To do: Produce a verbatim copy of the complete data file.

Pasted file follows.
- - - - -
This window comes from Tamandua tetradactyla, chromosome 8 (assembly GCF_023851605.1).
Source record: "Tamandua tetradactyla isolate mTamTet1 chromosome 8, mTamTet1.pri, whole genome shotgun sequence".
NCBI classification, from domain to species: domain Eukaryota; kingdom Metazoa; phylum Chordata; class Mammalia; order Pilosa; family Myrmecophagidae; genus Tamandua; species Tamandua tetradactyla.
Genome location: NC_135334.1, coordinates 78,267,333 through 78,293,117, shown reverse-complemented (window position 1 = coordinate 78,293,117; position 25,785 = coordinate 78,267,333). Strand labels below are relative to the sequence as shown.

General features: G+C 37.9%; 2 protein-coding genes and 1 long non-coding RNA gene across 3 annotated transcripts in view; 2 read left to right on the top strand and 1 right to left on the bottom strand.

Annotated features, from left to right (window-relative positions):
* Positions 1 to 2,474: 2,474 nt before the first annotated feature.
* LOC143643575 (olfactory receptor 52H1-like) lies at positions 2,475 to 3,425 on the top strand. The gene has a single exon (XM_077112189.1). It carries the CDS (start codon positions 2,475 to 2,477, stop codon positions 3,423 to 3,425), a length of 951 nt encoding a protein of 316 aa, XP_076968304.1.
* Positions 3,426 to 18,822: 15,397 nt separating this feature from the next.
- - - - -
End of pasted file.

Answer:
This window comes from Tamandua tetradactyla, chromosome 8 (assembly GCF_023851605.1).
Source record: "Tamandua tetradactyla isolate mTamTet1 chromosome 8, mTamTet1.pri, whole genome shotgun sequence".
NCBI classification, from domain to species: domain Eukaryota; kingdom Metazoa; phylum Chordata; class Mammalia; order Pilosa; family Myrmecophagidae; genus Tamandua; species Tamandua tetradactyla.
Genome location: NC_135334.1, coordinates 78,267,333 through 78,293,117, shown reverse-complemented (window position 1 = coordinate 78,293,117; position 25,785 = coordinate 78,267,333). Strand labels below are relative to the sequence as shown.

General features: G+C 37.9%; 2 protein-coding genes and 1 long non-coding RNA gene across 3 annotated transcripts in view; 2 read left to right on the top strand and 1 right to left on the bottom strand.

Annotated features, from left to right (window-relative positions):
* Positions 1 to 2,474: 2,474 nt before the first annotated feature.
* LOC143643575 (olfactory receptor 52H1-like) lies at positions 2,475 to 3,425 on the top strand. The gene has a single exon (XM_077112189.1). It carries the CDS (start codon positions 2,475 to 2,477, stop codon positions 3,423 to 3,425), a length of 951 nt encoding a protein of 316 aa, XP_076968304.1.
* Positions 3,426 to 18,822: 15,397 nt separating this feature from the next.